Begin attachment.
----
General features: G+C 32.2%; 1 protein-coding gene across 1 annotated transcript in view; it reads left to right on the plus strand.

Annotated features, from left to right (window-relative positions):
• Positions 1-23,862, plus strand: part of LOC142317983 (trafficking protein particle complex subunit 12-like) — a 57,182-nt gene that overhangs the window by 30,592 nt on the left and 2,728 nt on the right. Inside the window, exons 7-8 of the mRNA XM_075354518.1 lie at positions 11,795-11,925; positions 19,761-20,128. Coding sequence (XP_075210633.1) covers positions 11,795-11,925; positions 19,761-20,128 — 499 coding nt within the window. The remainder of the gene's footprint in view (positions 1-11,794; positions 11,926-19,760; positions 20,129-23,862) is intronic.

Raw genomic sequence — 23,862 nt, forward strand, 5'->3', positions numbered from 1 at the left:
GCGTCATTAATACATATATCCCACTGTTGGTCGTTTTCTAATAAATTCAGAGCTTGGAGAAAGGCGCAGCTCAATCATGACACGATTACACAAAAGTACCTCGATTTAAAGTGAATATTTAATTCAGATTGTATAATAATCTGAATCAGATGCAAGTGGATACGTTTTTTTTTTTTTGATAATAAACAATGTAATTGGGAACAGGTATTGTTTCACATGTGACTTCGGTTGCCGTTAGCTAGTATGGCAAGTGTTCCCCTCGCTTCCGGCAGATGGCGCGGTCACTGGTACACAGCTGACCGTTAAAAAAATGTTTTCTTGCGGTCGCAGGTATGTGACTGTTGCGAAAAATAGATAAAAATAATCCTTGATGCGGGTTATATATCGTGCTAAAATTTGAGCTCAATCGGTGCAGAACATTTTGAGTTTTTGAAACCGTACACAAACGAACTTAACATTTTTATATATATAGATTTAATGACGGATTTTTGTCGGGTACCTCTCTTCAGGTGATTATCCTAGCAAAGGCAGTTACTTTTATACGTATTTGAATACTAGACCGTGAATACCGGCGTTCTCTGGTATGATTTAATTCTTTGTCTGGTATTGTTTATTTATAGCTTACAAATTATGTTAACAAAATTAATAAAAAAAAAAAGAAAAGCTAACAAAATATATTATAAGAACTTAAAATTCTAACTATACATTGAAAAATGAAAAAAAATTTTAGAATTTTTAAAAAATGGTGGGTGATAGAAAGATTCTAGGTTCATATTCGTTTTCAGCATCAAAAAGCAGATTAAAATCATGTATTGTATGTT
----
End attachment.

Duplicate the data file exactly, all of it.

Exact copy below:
General features: G+C 32.2%; 1 protein-coding gene across 1 annotated transcript in view; it reads left to right on the plus strand.

Annotated features, from left to right (window-relative positions):
• Positions 1-23,862, plus strand: part of LOC142317983 (trafficking protein particle complex subunit 12-like) — a 57,182-nt gene that overhangs the window by 30,592 nt on the left and 2,728 nt on the right. Inside the window, exons 7-8 of the mRNA XM_075354518.1 lie at positions 11,795-11,925; positions 19,761-20,128. Coding sequence (XP_075210633.1) covers positions 11,795-11,925; positions 19,761-20,128 — 499 coding nt within the window. The remainder of the gene's footprint in view (positions 1-11,794; positions 11,926-19,760; positions 20,129-23,862) is intronic.

Raw genomic sequence — 23,862 nt, forward strand, 5'->3', positions numbered from 1 at the left:
GCGTCATTAATACATATATCCCACTGTTGGTCGTTTTCTAATAAATTCAGAGCTTGGAGAAAGGCGCAGCTCAATCATGACACGATTACACAAAAGTACCTCGATTTAAAGTGAATATTTAATTCAGATTGTATAATAATCTGAATCAGATGCAAGTGGATACGTTTTTTTTTTTTTGATAATAAACAATGTAATTGGGAACAGGTATTGTTTCACATGTGACTTCGGTTGCCGTTAGCTAGTATGGCAAGTGTTCCCCTCGCTTCCGGCAGATGGCGCGGTCACTGGTACACAGCTGACCGTTAAAAAAATGTTTTCTTGCGGTCGCAGGTATGTGACTGTTGCGAAAAATAGATAAAAATAATCCTTGATGCGGGTTATATATCGTGCTAAAATTTGAGCTCAATCGGTGCAGAACATTTTGAGTTTTTGAAACCGTACACAAACGAACTTAACATTTTTATATATATAGATTTAATGACGGATTTTTGTCGGGTACCTCTCTTCAGGTGATTATCCTAGCAAAGGCAGTTACTTTTATACGTATTTGAATACTAGACCGTGAATACCGGCGTTCTCTGGTATGATTTAATTCTTTGTCTGGTATTGTTTATTTATAGCTTACAAATTATGTTAACAAAATTAATAAAAAAAAAAAGAAAAGCTAACAAAATATATTATAAGAACTTAAAATTCTAACTATACATTGAAAAATGAAAAAAAATTTTAGAATTTTTAAAAAATGGTGGGTGATAGAAAGATTCTAGGTTCATATTCGTTTTCAGCATCAAAAAGCAGATTAAAATCATGTATTGTATGTT